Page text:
Monday, November 20, 2006

Women and the Ministry: A Document (II)

Those of you who read the first post in this series may have asked yourselves why it is not rather entitled Women and the Priesthood. The answer is quite simple -- the priesthood is only one narrowly focused form of ministry. It is so firstly within the context of Holy Orders, which also includes the diaconate and the episcopate, and secondly in the broader ministry of the laos, or the people of God.

The priesthood can only be properly understood in the context of the ministry of all believers, and that within the paradigm of the Church as the mystical body of Christ, who is its head, and its many parts, or members: the faithful.

The second document we will publish in this series is Mulieris Dignitatem, an Apostolic Letter issued by Pope John Paul II on August 15, 1988.In it, the pope speaks of the full measure of what women can and must be doing in the life of the Church.

The letter begins:

THE DIGNITY AND THE VOCATION OF WOMEN - a subject of constant human and Christian reflection - have gained exceptional prominence in recent years. This can be seen, for example, in the statements of the Church's Magisterium present in various documents of the Second Vatican Council, which declares in its Closing Message: "The hour is coming, in fact has come, when the vocation of women is being acknowledged in its fullness, the hour in which women acquire in the world an influence, an effect and a power never hitherto achieved. That is why, at his moment when the human race is undergoing so deep a transformation, women imbued with a spirit of the Gospel can do so much to aid humanity in not falling". This Message sums up what had already been expressed in the Council's teaching, specifically in the Pastoral Constitution Gaudium et Spes and in the Decree on the Apostolate of the Laity Apostolicam Actuositatem.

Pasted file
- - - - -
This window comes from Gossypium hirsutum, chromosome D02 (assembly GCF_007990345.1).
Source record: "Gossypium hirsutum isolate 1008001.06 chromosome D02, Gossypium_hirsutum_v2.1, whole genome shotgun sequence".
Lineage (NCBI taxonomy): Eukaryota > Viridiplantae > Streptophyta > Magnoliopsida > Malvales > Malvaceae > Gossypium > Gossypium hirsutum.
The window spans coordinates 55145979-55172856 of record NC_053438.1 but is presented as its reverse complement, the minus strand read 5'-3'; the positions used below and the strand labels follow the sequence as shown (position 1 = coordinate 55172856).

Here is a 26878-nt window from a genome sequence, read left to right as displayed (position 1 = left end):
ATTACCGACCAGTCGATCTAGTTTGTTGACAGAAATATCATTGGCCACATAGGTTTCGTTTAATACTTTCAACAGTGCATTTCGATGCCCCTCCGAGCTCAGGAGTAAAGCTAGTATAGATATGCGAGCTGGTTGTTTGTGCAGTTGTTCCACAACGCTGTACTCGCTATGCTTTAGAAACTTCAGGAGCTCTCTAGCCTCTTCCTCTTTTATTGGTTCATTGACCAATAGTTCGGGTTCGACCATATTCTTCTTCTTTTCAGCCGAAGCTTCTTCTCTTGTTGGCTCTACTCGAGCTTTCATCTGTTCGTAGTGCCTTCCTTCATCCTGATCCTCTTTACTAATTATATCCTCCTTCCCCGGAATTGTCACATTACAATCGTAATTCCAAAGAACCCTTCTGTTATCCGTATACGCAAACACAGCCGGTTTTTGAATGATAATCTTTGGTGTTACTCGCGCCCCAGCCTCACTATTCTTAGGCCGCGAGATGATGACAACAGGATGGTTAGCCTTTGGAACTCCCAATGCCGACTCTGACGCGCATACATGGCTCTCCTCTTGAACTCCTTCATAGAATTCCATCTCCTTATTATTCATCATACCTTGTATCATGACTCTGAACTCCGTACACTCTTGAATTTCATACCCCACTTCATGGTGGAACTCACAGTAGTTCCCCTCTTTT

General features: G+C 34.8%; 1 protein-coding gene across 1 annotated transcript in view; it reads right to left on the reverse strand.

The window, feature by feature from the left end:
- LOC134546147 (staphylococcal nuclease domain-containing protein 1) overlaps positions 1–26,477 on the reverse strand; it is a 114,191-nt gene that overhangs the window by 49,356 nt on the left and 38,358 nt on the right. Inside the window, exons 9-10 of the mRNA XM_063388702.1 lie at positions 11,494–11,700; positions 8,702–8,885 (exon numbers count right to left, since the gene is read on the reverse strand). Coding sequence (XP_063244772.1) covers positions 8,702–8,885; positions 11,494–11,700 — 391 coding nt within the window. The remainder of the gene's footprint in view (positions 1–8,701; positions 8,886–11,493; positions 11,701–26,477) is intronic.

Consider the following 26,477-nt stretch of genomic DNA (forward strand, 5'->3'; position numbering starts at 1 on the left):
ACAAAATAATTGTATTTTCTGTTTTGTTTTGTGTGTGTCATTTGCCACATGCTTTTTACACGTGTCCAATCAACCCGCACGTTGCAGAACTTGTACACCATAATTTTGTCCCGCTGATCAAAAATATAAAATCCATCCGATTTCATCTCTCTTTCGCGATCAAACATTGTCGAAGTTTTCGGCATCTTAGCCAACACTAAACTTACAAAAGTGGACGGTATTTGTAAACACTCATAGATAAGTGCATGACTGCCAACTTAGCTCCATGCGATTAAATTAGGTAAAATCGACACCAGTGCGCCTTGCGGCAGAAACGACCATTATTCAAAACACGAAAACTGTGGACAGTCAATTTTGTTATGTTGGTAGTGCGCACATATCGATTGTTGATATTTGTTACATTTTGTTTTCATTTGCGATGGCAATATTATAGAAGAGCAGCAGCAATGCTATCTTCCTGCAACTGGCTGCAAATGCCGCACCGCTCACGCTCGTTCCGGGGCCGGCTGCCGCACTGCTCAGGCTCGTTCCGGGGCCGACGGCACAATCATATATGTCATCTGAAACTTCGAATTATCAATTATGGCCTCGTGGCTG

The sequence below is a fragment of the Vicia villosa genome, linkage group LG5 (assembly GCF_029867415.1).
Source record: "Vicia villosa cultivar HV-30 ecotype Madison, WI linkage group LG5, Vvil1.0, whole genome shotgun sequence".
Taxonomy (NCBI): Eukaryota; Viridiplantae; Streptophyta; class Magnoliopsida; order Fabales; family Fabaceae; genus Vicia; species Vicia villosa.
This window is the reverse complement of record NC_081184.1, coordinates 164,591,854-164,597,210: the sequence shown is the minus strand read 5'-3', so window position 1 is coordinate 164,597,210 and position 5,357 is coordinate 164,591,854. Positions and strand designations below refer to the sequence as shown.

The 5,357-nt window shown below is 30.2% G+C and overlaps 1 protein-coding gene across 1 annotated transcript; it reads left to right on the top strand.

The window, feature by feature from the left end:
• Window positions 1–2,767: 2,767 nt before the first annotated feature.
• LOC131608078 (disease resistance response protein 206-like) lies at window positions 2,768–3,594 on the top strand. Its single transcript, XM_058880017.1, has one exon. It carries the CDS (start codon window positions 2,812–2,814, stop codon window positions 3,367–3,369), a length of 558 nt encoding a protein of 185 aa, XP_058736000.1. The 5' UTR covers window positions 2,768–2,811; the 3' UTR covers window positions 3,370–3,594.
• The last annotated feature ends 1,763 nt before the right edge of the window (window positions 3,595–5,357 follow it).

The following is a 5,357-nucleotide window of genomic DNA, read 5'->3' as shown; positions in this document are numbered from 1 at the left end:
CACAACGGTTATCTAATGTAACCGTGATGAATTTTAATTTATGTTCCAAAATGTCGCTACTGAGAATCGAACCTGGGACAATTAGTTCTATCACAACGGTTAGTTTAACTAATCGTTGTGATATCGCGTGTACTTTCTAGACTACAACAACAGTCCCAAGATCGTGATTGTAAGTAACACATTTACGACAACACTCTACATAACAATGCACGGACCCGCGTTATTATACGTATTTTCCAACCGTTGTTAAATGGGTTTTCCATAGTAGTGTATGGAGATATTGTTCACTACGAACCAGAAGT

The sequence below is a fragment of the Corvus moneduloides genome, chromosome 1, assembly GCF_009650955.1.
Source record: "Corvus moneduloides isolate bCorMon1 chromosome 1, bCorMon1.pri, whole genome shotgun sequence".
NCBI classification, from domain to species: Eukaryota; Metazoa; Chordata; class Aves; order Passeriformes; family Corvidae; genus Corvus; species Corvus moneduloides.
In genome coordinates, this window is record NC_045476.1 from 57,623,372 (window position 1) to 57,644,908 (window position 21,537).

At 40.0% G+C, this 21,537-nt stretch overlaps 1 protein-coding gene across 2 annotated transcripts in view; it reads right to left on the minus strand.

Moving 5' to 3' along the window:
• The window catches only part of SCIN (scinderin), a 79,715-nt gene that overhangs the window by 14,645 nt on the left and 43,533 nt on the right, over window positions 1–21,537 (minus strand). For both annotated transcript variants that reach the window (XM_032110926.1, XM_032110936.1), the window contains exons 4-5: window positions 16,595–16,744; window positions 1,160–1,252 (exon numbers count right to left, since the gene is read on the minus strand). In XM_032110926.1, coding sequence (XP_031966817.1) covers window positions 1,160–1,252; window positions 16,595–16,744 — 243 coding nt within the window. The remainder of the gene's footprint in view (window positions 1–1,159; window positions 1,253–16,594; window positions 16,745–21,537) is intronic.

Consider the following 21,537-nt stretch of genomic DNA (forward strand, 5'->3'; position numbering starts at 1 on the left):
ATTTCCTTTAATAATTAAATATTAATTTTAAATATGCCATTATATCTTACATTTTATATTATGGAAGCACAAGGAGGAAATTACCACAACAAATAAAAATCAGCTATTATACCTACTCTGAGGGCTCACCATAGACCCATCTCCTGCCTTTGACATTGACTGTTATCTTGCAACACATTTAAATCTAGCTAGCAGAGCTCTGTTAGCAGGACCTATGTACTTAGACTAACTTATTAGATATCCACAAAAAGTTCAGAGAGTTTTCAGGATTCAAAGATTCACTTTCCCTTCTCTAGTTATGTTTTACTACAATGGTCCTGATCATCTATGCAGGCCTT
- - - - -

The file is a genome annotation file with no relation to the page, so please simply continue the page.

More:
1 comment:

Anonymous said...

"the priesthood is only one narrowly focused form of ministry."

This is an important point. Ministry is something that all the faithful share in, and who would ever deny the important ministries maintained by nuns in Catholic schools, the inner city, &c.?

The fact remains that the Church does not have the authority to confer priestly ordination on women. Does that denigrate women? Not at all. The office of priest is indeed an exalted one, and one that must be fulfilled by a man. Yet the greatest of all saints, one who continues to minister to us all every day, is not a man at all. She is a woman, the paragon of virtue - a Virgin - conceived without sin.

By her intercessions, may we be brought to everlasting life.